Notice anything different about today? Probably not, but the paper of record has moved some random amount of special content behind a for-subscribers-only paywall site at Articles on will still be free and readers will be able to get all 102 photos in the "Celebrities Who Just Rub You The Wrong Way" slideshow, but if you want yet a Chronicle article about the toll booths on the Golden Gate Bridge, it'll cost you.

That cost, if you're wondering, is about $12 per month for online access with the Sunday edition printed on real paper and sent to your home every week to be consumed alongside your morning coffee. As the SFAppeal points out, it costs about $10 to print that Sunday edition, so it is unclear how that works out as a win for the paper except that they'll be able to tell advertisers that circulation went up on the Sunday edition. If you're among the paperless technocrats who already subscribe to via Kindle or other Chronicle digital subscription, you'll still need to add on the $12 bucks a month for "Ultimate Access" to

Exactly which content has been moved to the Chronicle's new "premium" site is a little baffling as well. All those slideshows and traffic reports and will stay on SFGate for free, but the paper's columnists — which even the paper admits are one of the only reasons for its continued existence — are getting moved over to the new site.

As one Chronicle employee in the advertising department explained it to a disillusioned reader on Reddit:

"Some of our columnists will move to a blog and column system where their column, as it appeared in the morning's paper, will be available on while their blog, which will not be entirely the same content, will remain on but will feature a link to their column as well. They are two different media (blog and column) and should be treated separately."

In the case of yacht rock fan and Sixth Street watchdog C.W. Nevius, for example, that means readers get confessional livejournal entries like this post about receiving death threats from bike activists and pit bull owners, or this missive about [sic] "On line dating," texting and kids these days, that won't be found anywhere in the paper.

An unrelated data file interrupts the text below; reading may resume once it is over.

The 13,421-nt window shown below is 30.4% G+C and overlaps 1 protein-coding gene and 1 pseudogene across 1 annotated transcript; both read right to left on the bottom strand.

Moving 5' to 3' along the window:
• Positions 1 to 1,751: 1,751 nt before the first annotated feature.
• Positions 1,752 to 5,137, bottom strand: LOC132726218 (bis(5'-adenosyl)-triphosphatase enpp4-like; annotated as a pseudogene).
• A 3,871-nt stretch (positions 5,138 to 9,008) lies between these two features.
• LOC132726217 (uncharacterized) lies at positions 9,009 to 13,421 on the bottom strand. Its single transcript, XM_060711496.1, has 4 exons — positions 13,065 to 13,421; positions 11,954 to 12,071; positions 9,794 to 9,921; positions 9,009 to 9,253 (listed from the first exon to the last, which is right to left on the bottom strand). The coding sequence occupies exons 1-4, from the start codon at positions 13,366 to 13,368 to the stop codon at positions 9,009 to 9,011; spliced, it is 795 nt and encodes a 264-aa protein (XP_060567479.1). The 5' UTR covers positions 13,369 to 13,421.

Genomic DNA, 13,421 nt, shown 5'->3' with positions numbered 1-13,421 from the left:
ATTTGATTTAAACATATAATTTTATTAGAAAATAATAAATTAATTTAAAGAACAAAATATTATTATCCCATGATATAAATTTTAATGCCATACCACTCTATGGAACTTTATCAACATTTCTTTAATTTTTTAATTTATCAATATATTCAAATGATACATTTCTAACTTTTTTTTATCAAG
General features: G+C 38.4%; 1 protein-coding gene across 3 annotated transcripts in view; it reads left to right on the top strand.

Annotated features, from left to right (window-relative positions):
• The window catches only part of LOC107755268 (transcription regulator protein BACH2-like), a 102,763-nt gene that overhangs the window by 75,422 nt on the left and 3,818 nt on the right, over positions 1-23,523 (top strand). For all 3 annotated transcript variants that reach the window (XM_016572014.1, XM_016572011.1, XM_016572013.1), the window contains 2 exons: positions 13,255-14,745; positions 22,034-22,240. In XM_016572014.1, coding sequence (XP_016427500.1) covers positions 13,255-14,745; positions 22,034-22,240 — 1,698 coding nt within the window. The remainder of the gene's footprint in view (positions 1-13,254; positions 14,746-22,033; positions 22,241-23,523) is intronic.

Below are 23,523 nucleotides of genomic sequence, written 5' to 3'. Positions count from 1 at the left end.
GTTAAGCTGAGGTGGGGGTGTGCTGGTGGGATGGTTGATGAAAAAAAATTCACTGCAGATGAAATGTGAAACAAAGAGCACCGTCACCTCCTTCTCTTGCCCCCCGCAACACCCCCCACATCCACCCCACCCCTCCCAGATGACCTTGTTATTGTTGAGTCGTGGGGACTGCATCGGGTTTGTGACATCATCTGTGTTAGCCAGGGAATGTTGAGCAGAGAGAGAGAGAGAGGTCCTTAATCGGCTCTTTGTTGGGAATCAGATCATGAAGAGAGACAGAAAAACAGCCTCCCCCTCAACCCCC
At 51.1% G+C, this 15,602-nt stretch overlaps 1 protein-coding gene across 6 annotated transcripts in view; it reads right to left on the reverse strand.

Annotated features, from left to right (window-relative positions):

The rest of Nevblog, as we'll be calling it now, is made up of short synopses that end with a note asking readers to "click here" to read the rest. This week's Saturday column got a lead-in that sums up his stance on Mark Leno's (brilliant) proposal to allow California cities to move last call to 4 a.m.: "Wow, does that sound like a bad idea." The real column, which no one feels like reading now because Chuck (or his copyeditor) packaged it so neatly, is behind the fence at (Which: Hey! That's our job.) Or you could still read it here on SFGate for free. Like we said: baffling.

As one's always charming commenters wrote in the blog comments, "I LOVE these new shorter articles! They're so quick and easy to read!" As if the Chron's effort to herd readers to the subscription site is actually driving them away. Likewise, Michael Bauer's restaurant reviews are now behind the paywall, giving local food bloggers the chance to nab some pageviews their own truncated versions.

Meanwhile, back over at the SFAppeal, former SFist editor Rita Hao has sprung for a subscription and will be spending the week blogging her observations. Today she's already discovered the clean design of the new site just looks like "someone took all the turquoise off" and the content itself is a disappointing mix of AP stories with little to no original content. "I'd be willing to pay $12/month for good an interesting journalism — on anything!" She writes. But "$12 for reformatted AP articles and Matier and Ross? I don’t know, guys."

Previously: SF Chronicle Demands Fair Health Care Via Online Campaign